Law is a rhetorical exercise, the unique authority of which rests heavily on its ability to persuade through reasoning. Yet political and economic scholarship studying the World Trade Organization (WTO) and other international legal bodies tacitly ignores judges’ use of rhetoric in favour of a directional analysis of rulings. Prof. Krzysztof Pelc (McGill) and Prof. Marc Busch (Georgetown) are seeking to address this shortcoming this through a micro-analysis of the structure of judicial rulings, as part of their SSHRC funded research project “Words Matter”.
Unlike past studies of WTO rulings, “Words Matter” seeks to analyse judges’ linguistic choices by asking how a ruling’s discourse may influence state compliance. In other words, beyond a ruling’s direction, does the language of a particular ruling result in an increased tendency for states to adhere to it? Secondly, what is the effect of a ruling’s wording on its likelihood of being cited by subsequent judges? Conversely, the project also aims to show how judges use rhetorical strategies to defuse political problems, for instance by couching politically sensitive rulings in technical legal jargon, as a means of pre-empting negative reactions on the part of governments.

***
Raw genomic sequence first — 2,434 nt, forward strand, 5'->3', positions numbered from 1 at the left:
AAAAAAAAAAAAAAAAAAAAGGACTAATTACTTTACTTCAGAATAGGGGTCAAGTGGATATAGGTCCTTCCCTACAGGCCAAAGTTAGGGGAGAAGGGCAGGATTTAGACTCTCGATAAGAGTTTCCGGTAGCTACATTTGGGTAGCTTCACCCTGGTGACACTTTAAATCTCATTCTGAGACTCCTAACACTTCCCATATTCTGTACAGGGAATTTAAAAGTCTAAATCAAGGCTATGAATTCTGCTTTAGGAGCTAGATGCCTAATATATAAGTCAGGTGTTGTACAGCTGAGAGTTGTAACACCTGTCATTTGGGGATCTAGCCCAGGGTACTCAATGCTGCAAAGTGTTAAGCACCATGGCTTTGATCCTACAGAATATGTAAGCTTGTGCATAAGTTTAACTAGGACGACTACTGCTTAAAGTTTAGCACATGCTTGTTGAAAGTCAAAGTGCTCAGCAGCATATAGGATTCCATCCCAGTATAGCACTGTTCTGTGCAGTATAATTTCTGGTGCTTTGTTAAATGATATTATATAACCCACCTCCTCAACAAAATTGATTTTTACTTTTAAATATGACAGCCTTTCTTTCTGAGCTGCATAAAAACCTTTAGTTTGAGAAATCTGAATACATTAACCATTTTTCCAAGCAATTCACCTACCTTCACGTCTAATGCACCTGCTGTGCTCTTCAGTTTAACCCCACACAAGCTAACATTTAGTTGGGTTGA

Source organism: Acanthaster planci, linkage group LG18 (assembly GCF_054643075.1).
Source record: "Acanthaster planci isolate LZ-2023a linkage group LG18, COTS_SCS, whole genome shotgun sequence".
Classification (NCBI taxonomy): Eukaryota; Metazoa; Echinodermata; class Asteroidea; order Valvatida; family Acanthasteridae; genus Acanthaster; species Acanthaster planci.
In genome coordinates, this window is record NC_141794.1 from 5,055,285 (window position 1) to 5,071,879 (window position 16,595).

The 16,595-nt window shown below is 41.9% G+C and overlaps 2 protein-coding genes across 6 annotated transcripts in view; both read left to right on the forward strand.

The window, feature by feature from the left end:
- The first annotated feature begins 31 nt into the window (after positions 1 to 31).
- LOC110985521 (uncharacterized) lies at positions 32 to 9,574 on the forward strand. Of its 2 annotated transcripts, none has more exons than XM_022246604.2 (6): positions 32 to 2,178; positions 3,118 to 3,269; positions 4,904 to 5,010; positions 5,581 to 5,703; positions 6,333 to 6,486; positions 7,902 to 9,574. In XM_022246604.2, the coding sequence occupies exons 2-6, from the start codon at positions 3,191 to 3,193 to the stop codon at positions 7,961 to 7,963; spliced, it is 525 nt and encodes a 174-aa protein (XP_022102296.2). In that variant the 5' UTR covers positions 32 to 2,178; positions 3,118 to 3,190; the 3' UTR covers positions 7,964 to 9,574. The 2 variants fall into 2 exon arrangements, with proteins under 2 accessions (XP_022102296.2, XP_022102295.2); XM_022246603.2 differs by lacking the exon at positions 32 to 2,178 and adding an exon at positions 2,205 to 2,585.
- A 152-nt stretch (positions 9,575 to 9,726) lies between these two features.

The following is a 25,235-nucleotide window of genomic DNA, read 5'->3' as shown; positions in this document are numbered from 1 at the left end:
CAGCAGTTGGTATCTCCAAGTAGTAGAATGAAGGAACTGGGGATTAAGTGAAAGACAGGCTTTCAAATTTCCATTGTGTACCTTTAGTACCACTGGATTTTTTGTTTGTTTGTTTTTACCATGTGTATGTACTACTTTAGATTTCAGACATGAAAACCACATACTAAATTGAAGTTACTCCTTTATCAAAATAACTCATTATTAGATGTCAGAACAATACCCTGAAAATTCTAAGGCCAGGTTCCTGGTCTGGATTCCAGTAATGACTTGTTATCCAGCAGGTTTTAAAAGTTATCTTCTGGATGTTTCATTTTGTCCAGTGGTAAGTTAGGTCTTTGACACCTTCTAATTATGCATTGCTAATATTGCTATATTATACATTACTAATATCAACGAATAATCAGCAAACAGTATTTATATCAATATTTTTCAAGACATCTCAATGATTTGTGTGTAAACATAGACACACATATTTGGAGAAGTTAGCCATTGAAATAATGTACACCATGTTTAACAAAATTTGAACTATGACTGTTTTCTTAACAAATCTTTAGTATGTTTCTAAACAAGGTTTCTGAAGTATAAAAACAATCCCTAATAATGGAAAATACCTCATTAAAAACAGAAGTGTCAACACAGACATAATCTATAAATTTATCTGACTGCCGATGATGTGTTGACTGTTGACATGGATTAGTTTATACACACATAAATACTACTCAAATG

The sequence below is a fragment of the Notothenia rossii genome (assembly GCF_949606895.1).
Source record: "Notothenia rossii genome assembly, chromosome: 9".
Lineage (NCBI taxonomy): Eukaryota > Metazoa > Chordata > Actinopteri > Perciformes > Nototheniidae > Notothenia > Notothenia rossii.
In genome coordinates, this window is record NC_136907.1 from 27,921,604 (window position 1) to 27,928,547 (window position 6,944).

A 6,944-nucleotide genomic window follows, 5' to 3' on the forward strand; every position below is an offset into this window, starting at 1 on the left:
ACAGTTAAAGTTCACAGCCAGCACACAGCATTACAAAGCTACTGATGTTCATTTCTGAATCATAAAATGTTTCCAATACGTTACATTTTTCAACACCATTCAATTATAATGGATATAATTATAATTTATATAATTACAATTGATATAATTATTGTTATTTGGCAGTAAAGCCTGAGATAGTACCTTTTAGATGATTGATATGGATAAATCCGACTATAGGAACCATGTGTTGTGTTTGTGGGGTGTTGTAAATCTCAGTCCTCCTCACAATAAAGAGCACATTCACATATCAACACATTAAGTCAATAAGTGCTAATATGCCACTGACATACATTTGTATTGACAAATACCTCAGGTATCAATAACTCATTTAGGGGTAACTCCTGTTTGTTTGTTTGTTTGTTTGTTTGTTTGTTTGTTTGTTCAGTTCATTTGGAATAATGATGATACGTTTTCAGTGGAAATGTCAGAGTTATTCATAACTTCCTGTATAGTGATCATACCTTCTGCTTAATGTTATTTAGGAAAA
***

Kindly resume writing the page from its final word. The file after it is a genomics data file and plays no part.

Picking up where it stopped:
Using the analytical tool “Wordscores”, Prof. Pelc and Prof. Busch plan to consider WTO Appellate Body rulings as “training texts” that will teach the programme the vocabulary needed to rate the decisiveness of language used within panel rulings. The data gleaned from this analysis will provide the basis for establishing the relationship between legal language and outcomes such as state compliance and citation rates. Judges’ choice of precedent will be examined using citation-tracking software on the complete WTO corpus of roughly 220 rulings, dating from the institution’s inception in 1995 until the present.
The project is currently in the data-gathering phase, with analysis set to begin next year. In the future,Prof. Pelc and Prof. Busch hope to expand their consideration of legal language to rulings of the European Court of Human Rights and the European Court of Justice.